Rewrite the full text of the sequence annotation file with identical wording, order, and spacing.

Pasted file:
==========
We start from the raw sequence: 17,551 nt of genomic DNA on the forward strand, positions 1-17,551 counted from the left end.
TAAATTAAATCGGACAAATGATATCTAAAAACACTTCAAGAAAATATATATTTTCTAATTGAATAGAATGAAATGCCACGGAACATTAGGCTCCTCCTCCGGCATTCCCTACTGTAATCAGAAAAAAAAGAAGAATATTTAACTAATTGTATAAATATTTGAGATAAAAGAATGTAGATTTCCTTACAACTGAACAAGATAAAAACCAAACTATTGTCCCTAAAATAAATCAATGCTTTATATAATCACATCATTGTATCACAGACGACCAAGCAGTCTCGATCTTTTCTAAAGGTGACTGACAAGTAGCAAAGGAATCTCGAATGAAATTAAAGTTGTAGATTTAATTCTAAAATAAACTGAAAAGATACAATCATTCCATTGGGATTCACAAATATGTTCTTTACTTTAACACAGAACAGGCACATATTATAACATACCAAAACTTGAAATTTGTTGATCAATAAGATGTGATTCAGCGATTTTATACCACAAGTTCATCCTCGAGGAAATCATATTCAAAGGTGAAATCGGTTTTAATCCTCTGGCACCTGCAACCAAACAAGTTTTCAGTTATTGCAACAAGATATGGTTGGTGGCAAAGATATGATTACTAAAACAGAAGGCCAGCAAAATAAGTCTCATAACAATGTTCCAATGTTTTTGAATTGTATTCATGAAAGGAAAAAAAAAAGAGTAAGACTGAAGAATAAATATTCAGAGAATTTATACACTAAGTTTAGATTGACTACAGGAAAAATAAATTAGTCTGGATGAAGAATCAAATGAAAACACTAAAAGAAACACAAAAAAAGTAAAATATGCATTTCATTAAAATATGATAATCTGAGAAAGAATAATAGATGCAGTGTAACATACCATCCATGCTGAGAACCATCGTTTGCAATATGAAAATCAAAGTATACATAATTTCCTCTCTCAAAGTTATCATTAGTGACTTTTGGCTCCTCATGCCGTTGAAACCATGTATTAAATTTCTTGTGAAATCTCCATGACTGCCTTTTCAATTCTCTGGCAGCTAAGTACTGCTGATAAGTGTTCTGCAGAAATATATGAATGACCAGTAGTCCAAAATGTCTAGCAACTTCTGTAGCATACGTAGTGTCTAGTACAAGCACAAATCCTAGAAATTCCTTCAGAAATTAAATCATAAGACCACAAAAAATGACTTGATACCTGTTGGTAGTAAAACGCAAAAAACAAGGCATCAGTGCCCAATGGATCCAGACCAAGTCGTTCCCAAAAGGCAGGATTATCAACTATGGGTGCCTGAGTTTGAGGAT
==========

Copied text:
We start from the raw sequence: 17,551 nt of genomic DNA on the forward strand, positions 1-17,551 counted from the left end.
TAAATTAAATCGGACAAATGATATCTAAAAACACTTCAAGAAAATATATATTTTCTAATTGAATAGAATGAAATGCCACGGAACATTAGGCTCCTCCTCCGGCATTCCCTACTGTAATCAGAAAAAAAAGAAGAATATTTAACTAATTGTATAAATATTTGAGATAAAAGAATGTAGATTTCCTTACAACTGAACAAGATAAAAACCAAACTATTGTCCCTAAAATAAATCAATGCTTTATATAATCACATCATTGTATCACAGACGACCAAGCAGTCTCGATCTTTTCTAAAGGTGACTGACAAGTAGCAAAGGAATCTCGAATGAAATTAAAGTTGTAGATTTAATTCTAAAATAAACTGAAAAGATACAATCATTCCATTGGGATTCACAAATATGTTCTTTACTTTAACACAGAACAGGCACATATTATAACATACCAAAACTTGAAATTTGTTGATCAATAAGATGTGATTCAGCGATTTTATACCACAAGTTCATCCTCGAGGAAATCATATTCAAAGGTGAAATCGGTTTTAATCCTCTGGCACCTGCAACCAAACAAGTTTTCAGTTATTGCAACAAGATATGGTTGGTGGCAAAGATATGATTACTAAAACAGAAGGCCAGCAAAATAAGTCTCATAACAATGTTCCAATGTTTTTGAATTGTATTCATGAAAGGAAAAAAAAAAGAGTAAGACTGAAGAATAAATATTCAGAGAATTTATACACTAAGTTTAGATTGACTACAGGAAAAATAAATTAGTCTGGATGAAGAATCAAATGAAAACACTAAAAGAAACACAAAAAAAGTAAAATATGCATTTCATTAAAATATGATAATCTGAGAAAGAATAATAGATGCAGTGTAACATACCATCCATGCTGAGAACCATCGTTTGCAATATGAAAATCAAAGTATACATAATTTCCTCTCTCAAAGTTATCATTAGTGACTTTTGGCTCCTCATGCCGTTGAAACCATGTATTAAATTTCTTGTGAAATCTCCATGACTGCCTTTTCAATTCTCTGGCAGCTAAGTACTGCTGATAAGTGTTCTGCAGAAATATATGAATGACCAGTAGTCCAAAATGTCTAGCAACTTCTGTAGCATACGTAGTGTCTAGTACAAGCACAAATCCTAGAAATTCCTTCAGAAATTAAATCATAAGACCACAAAAAATGACTTGATACCTGTTGGTAGTAAAACGCAAAAAACAAGGCATCAGTGCCCAATGGATCCAGACCAAGTCGTTCCCAAAAGGCAGGATTATCAACTATGGGTGCCTGAGTTTGAGGAT